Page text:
Review Summary: Candy store rock.
In current times, I don’t think there’s a more polarising rock band at the minute than Greta Van Fleet. Praised and chastised for the very same reasons, Greta Van Fleet’s sonic inventory sits snugly in the pocket of nostalgia rock, and more to the point; 70s hard-rock. And I’d like to say I’m a reasonable human being, I’m all for a good hard-rock act that lays homage to the legends that started it all, but I believe in making things your own. I touched on this briefly awhile back, about the stagnation rock ‘n roll is currently in. I’ve found the underground scenes to be pushing the envelope exponentially, you just have to look in the right places. No, the common problem made by people isn’t the oversaturation of bands sounding derivative, it’s the stemming of its mainstream audience and the failure to embrace evolution. Like or loath NU-metal, it was the last time heavy music saw a real evolution that pushed boundaries for better or worse and it was embraced by the collective masses. Since then, consumers want music that doesn’t come from the conventional rock band, and I believe it’s down to lack of exposure and record label’s inability to take risks these days.
So where am I going with this？ Well, Greta Van Fleet is the antithesis of seeing rock flourish again. I don’t want my sentiment to be taken as hyperbole, but things are in a sorry state. Given the success they’re receiving with this plagiarism, it proves my point the mainstream doesn’t want progression, and the record labels making the money aren’t going to look for a band doing something different if the investment isn’t there. It’s a vicious circle the genre is stuck in, with little end in sight. But I don’t speak ill of the band’s achievements, I’m happy for their successes, what irks me is their lazy artistic visions – if you can call them that – being the reason for it. It’s no surprise in revealing who they take their inspirations from, quite honestly, it’s embarrassing. From the band’s appearance, aesthetic and stage gimmicks, to their approach of instrumentation and Josh Kiszka’s vocal work, it’s all an unabashed bootleg of Led Zeppelin’s seminal work. Josh’s bellowing snarls and shrill wails on the likes of “Watching Over” and “When The Curtains Fall” showcase his legitimately impressive vocal range, but goddamn is it an eye bulging shock to the senses when you try to assimilate it not being Robert Plant. The bouncy grooves and tight pocket rhythms ensure the backbone of compositions hold up their meticulous standards of ripping the legends off, while Jake does an exceptional job of replicating every facet of Page’s work; from the crystal clarity of his Marshall stacked screaming tone, right down to his blues solos and riffs.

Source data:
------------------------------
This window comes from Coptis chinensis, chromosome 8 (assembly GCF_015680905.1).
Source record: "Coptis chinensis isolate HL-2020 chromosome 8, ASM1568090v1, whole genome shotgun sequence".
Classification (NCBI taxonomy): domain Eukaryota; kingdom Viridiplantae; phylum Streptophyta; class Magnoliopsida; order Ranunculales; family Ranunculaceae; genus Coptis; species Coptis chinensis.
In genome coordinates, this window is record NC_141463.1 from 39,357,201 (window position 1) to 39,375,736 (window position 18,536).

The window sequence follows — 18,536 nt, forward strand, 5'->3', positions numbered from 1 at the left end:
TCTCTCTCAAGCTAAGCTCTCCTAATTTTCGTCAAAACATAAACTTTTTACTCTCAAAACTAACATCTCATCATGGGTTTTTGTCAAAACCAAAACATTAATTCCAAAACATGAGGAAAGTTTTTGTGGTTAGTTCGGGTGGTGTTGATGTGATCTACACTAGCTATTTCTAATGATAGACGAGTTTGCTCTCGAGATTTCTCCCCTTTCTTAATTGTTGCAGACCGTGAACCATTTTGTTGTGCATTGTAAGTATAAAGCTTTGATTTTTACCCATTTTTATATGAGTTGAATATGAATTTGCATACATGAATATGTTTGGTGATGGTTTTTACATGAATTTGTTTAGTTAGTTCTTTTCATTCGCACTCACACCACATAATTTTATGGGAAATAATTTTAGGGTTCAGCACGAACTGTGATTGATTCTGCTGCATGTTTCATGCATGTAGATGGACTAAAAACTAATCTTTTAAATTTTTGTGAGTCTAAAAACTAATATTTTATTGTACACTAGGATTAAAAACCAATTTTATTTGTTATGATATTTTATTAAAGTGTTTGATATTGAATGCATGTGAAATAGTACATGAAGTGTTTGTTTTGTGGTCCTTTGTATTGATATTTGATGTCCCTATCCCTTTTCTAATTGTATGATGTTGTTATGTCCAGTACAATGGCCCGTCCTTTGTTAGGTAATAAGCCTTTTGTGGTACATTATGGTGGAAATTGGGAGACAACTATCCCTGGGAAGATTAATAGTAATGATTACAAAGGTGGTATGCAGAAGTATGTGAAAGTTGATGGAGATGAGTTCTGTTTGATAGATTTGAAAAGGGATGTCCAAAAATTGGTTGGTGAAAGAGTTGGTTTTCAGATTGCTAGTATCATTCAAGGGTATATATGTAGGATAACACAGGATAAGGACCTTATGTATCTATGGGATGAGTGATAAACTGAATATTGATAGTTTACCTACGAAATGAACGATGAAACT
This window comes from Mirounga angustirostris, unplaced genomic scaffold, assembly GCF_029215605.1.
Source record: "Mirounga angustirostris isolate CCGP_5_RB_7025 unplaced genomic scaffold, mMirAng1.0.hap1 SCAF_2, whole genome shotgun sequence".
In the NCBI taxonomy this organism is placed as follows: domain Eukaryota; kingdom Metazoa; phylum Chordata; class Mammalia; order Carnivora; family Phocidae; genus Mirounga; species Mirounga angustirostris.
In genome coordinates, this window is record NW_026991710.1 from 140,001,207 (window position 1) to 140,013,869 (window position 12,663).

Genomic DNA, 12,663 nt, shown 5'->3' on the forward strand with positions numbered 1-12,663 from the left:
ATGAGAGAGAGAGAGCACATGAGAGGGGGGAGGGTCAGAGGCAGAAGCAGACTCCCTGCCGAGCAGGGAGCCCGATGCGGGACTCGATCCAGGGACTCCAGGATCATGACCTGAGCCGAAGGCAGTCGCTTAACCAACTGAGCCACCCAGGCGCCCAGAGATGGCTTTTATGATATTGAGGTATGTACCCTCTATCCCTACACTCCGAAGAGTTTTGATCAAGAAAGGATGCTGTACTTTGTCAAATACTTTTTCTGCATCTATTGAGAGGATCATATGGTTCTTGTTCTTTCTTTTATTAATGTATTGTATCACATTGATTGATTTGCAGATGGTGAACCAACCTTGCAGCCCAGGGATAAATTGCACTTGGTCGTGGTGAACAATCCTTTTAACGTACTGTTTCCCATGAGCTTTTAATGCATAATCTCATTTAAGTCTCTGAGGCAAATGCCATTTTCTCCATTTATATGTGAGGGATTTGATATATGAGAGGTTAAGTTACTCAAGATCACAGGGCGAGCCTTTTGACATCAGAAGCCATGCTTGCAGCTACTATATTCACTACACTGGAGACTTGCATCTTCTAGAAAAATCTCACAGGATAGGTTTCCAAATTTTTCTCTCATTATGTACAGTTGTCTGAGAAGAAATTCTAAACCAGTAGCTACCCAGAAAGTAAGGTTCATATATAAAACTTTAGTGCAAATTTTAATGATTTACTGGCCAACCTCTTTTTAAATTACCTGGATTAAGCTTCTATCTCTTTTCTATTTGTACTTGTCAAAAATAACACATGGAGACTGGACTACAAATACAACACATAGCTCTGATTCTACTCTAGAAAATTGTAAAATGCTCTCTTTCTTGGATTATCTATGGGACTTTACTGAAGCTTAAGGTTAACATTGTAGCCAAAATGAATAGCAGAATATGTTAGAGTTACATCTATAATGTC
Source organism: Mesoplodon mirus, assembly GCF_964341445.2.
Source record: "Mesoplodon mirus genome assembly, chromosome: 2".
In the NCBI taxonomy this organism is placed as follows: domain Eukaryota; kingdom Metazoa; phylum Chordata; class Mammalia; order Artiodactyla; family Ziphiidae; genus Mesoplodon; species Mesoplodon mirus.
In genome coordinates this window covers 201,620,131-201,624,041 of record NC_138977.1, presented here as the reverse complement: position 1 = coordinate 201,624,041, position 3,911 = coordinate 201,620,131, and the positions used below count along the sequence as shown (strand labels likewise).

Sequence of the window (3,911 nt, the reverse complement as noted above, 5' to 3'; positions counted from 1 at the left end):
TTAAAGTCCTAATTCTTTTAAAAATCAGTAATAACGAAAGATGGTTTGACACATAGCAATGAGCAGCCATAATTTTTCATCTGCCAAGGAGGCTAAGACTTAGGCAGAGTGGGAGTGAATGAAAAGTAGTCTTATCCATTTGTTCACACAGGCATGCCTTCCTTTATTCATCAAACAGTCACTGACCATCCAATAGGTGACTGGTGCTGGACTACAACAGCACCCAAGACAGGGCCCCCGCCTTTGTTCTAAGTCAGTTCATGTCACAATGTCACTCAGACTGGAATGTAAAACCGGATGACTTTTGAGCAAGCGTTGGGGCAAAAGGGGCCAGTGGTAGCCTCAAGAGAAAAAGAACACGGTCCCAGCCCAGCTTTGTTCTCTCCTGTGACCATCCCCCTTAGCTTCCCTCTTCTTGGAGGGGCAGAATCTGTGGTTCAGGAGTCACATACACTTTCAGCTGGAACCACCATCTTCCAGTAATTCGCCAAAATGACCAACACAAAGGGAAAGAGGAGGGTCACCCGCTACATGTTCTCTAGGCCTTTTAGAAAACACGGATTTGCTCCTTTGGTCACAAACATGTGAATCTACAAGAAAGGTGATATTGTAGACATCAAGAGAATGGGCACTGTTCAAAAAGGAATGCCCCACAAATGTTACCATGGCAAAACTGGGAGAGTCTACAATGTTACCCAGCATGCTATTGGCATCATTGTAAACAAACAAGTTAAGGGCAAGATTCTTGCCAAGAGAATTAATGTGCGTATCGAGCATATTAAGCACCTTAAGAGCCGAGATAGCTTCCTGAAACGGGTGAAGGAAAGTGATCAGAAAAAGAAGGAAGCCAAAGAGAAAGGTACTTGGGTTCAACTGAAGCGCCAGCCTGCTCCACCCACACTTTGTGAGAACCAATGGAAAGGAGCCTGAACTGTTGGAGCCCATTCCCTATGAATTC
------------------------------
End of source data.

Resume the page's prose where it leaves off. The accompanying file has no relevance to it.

The irony of course, is when you’re attempting to rip off four of music’s most talented individuals, the cracks are going to reveal themselves. You can sit in a bedroom for 20 years solid learning everything they ever did and buy all the fancy gear, but you can’t attain the heart and feel Led Zeppelin had – money can’t buy that kind of talent and connection. And while these chaps are indeed solid musicians, they lack the fundamental knowledge and talent to bring that level of hypnotism to the table. Anthem Of The Peaceful Army
is a half-baked attempt at sounding like their revered idols, which in the end sounds like a calculated and soulless project. All it left me wanting to do was smash on Physical Graffiti
to get my cravings fulfilled. Which ultimately brings me on to why I don’t understand the appeal of these guys. If you want Led Zeppelin, go listen to their massive catalogue of classics; if you want to hear them live, go listen to a tribute band that spends all the time and effort replicating them, and actually admits as much. The Darkness is a prime example of a band that takes its love for something and makes something different out of it; this is just a cynical opportunity to capitalise on fans wanting the past, and to my dismay, it's working.
SPECIAL EDITION: N/A
ALBUM STREAM//PURCHASE: http://www.gretavanfleet.com/